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Industry Advice

The Future Of Casting For: Nonbinary Actors

Guest Post by Robyn Holdaway

In the acting industry, one of the quickest, simplest – and most common – ways to filter actors for a role is by gender.

Currently on Spotlight, you have two options: male or female. This is absolutely understandable; the first identifying factor of a human being – rightly or wrongly – tends to be their observed gender.

But there are a growing number of individuals who do not fit into these brackets. Me and my nonbinary compatriots face a minefield of awkward interactions, invasive questions and continual compromise throughout our work in the industry.

We may not be the majority of society – but to be fair, neither are magical sprites, murderous barbers and long dead politicians, all of whom feature in the stories we tell in the arts. We do not baulk at a female serial killer, or victimised men, as society may have done several decades ago. In the arts we have a unique opportunity to look beyond society as it stands, and delve into our imaginations to create both reflective and idealistic works. I believe in a future where this imagination extends beyond our writing and into our casting process.

Gender does not need to define our characters. These choices are made at a variety of stages – from a story’s conception, to the casting director’s office, to the mind of a producer. At any one of these stages, it can change. And it does.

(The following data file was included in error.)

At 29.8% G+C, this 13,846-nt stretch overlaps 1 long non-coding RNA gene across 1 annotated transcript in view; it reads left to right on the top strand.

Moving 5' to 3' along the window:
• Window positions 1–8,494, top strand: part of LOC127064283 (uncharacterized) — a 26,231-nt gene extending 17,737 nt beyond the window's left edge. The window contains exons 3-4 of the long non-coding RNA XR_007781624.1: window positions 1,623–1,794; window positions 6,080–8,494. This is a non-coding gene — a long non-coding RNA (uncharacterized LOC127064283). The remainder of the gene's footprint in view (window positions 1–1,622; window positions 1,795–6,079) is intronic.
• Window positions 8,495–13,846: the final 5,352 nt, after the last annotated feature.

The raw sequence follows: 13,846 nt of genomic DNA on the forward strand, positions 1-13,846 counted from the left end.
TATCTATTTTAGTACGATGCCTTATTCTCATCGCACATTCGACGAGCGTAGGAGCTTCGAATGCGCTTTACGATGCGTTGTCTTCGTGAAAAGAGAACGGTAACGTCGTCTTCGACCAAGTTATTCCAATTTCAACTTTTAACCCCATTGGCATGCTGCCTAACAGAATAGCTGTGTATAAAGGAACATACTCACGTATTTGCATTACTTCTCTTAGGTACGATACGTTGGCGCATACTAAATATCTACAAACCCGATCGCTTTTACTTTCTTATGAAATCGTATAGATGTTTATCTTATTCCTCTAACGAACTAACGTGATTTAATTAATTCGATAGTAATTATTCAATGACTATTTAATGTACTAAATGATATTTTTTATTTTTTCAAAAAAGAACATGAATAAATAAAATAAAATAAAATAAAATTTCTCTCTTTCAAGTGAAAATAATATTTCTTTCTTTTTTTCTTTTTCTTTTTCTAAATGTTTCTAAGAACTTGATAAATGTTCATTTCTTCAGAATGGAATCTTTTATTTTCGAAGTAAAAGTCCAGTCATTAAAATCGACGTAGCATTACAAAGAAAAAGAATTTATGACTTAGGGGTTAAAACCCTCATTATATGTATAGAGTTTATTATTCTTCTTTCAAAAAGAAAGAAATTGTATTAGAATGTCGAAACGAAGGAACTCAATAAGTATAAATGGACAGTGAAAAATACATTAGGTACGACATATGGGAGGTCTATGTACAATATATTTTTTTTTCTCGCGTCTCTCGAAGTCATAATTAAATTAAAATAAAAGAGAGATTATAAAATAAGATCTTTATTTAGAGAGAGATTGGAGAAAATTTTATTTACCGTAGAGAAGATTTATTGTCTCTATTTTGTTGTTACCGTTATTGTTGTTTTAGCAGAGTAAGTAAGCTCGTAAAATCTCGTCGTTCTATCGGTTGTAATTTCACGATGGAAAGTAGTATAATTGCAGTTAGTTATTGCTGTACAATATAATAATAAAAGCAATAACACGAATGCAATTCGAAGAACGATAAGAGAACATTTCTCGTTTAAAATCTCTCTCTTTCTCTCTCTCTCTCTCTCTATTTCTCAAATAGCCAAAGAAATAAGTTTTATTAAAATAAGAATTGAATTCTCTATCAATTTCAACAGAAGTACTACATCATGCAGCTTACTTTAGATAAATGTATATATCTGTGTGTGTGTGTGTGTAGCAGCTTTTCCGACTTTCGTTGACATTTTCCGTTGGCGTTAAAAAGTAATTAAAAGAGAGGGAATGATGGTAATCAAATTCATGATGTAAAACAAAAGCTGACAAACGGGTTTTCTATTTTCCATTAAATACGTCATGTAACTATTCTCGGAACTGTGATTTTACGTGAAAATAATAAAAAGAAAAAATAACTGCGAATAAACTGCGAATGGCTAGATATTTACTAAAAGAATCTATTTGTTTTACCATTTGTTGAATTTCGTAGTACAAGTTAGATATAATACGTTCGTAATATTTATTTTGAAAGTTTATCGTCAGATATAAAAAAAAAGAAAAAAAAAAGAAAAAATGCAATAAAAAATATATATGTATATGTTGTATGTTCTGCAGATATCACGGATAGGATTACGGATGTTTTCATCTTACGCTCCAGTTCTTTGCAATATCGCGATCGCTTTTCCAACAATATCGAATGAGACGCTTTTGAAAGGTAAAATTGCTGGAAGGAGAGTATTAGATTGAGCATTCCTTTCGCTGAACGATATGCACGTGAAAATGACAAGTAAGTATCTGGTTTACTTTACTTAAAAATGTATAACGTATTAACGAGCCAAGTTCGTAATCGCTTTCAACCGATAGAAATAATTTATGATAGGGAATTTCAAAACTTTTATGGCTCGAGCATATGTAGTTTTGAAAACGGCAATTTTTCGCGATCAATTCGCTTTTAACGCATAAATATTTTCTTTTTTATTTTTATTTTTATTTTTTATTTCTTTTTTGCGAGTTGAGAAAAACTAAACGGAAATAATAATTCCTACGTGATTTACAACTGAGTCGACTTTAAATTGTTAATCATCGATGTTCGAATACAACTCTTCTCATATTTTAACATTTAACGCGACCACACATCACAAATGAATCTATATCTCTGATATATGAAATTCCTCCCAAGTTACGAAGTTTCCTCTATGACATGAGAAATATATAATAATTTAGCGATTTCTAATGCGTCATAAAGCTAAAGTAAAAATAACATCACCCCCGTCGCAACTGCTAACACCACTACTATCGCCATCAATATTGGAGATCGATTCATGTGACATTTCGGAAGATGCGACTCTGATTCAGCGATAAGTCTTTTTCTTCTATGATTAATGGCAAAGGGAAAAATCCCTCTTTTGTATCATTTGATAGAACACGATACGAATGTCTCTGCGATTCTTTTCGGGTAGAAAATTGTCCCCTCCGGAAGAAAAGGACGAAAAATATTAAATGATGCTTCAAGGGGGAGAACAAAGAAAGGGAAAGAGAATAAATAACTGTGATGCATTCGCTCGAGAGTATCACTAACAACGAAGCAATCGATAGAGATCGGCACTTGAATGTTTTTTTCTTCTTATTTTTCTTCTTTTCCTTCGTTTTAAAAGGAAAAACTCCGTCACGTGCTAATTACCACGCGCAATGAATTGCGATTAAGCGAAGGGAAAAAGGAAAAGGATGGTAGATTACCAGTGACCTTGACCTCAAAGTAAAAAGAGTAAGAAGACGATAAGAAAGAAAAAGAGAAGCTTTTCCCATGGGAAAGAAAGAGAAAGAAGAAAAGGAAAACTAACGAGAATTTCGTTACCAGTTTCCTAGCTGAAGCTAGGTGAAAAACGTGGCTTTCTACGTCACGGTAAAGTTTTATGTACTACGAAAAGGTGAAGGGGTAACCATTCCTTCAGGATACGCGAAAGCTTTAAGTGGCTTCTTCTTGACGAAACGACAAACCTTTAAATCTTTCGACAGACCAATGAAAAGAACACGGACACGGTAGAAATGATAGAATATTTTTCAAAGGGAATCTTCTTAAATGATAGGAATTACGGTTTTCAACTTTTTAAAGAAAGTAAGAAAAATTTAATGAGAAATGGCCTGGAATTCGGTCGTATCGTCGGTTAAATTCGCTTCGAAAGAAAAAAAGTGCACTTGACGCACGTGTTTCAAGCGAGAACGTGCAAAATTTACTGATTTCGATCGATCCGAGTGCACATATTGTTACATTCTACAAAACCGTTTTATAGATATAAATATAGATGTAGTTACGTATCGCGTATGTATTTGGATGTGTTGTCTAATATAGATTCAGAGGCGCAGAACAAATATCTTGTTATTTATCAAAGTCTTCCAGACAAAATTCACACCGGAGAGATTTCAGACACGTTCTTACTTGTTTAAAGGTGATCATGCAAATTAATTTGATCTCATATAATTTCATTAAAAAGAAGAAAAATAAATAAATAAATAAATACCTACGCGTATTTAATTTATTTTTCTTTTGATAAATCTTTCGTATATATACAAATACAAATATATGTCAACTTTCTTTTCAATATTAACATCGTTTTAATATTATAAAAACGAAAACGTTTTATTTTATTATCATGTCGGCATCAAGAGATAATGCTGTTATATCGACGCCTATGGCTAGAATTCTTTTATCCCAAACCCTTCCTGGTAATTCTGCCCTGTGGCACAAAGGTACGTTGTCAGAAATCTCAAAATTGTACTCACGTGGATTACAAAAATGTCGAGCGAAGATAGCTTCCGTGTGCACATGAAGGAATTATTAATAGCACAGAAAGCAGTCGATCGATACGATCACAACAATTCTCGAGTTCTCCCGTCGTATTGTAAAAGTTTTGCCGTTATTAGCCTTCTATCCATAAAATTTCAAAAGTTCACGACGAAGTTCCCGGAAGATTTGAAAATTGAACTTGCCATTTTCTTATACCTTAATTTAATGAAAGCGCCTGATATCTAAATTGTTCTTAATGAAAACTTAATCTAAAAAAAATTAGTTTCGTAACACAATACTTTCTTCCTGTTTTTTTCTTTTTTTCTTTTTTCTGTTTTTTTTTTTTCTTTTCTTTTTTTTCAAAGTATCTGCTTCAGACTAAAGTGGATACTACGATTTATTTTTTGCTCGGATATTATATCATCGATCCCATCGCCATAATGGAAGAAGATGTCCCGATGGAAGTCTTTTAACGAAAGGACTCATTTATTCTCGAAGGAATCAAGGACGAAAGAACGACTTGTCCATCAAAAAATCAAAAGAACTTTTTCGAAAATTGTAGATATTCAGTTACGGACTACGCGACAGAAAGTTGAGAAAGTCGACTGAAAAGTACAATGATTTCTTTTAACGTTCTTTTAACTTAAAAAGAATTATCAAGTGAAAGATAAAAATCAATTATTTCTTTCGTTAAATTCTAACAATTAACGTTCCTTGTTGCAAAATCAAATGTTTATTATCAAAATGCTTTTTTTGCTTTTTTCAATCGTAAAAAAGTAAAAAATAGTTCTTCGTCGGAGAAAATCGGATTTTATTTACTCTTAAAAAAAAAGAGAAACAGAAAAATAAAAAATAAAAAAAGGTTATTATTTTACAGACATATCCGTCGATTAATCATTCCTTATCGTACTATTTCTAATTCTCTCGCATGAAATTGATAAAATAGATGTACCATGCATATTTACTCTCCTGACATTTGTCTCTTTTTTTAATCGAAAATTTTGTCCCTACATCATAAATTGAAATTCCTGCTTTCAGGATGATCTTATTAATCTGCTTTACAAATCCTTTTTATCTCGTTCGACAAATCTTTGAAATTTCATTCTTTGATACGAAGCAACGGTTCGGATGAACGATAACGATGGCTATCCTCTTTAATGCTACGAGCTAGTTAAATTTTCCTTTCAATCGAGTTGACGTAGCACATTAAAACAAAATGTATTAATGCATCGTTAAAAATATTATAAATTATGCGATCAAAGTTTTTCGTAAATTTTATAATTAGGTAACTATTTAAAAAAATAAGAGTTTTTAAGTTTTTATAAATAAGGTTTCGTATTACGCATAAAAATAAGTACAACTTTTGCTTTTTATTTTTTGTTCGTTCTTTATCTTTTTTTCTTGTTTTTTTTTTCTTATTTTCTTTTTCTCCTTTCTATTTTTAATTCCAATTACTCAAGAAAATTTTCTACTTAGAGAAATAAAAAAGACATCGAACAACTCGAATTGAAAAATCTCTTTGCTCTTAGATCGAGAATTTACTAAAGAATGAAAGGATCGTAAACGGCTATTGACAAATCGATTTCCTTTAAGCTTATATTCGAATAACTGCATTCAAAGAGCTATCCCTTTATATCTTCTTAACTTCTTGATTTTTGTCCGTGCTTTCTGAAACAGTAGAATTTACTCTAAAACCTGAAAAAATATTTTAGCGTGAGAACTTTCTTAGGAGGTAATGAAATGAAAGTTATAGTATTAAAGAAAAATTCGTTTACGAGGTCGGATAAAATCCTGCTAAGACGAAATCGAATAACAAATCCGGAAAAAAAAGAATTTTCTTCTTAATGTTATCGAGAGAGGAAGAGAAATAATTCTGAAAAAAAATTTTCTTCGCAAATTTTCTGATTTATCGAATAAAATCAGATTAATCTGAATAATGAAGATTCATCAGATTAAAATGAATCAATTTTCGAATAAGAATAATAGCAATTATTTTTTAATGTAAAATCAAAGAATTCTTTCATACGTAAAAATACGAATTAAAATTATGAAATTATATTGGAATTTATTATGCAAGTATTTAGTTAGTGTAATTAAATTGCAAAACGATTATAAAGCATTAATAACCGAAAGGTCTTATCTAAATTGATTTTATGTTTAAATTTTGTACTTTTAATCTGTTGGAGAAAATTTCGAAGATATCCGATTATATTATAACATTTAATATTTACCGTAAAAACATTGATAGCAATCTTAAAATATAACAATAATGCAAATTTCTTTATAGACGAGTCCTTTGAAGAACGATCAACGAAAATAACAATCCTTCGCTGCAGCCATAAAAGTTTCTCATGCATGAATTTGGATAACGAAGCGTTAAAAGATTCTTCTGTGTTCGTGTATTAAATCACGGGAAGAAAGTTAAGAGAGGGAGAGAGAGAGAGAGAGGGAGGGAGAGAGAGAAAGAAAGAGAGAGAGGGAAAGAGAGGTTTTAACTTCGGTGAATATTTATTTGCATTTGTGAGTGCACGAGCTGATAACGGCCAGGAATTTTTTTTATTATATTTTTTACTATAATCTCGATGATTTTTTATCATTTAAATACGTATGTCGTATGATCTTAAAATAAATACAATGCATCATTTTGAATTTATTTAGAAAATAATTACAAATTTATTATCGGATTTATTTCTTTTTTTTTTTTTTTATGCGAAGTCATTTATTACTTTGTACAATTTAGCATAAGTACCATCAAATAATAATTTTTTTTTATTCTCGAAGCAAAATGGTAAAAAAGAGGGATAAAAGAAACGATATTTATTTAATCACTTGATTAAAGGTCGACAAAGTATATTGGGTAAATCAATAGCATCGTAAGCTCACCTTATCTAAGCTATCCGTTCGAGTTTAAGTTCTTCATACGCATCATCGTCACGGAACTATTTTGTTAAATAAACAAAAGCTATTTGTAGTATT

Writers: Could your character be a different gender? Does the world you are creating have a binary concept of gender? If you changed a character’s gender, does it change the story?

Casting Directors: What jumps out to you in a character breakdown, beyond their gender? Can these features be prioritised before you clarify the gender?

Producers: Are there different, new ways to see characters that you hadn’t considered? Are you actively pushing to take risks in casting?

In the near future, these are some simple tips that can make the casting process more inclusive:

  • Normalize asking preferred pronouns. This can be done easily via email, before meeting the actor in person. Ask everyone, regardless of gender identity; this creates a more inclusive environment, which will help everybody in the casting process do their best work.
  • Avoid gendered language such as ‘ladies and gentlemen’, where possible. Try gender neutral terms such as ‘everyone’ ‘folks’ or ‘performers’.
  • Consider trans* performers for cisgendered roles.
  • Reach out via non-traditional platforms such as social media if trying to cast a transgender/nonbinary role.
  • Engage with trans/NB communities to ensure accurate and sensitive representation, and reach out to consultants where possible.
  • Tell stories that feature trans/NB characters that do not focus on an individual’s gender. Allow the world to see us as everyday people.

All of this information and more can be found in Equity’s LGBT+ casting guide; check it out on Equity’s website.

Our entire concept of gender is in a glorious state of flux. Until recently, boys wore pink and girls wore blue. Viking women managed the money, and heels were made for men to show off their calves. Our identities are moving away from previous gender constraints and blossoming into celebrations of what makes each of us individuals.

The arts are a vessel for social change, regardless of your role within it: casting is uniquely placed to challenge what we currently consider ‘normal’, reconsidering not only what our heroes and villains look like, but the roles they play in our ever-changing society.

Written by Robyn Holdaway – Nonbinary Actor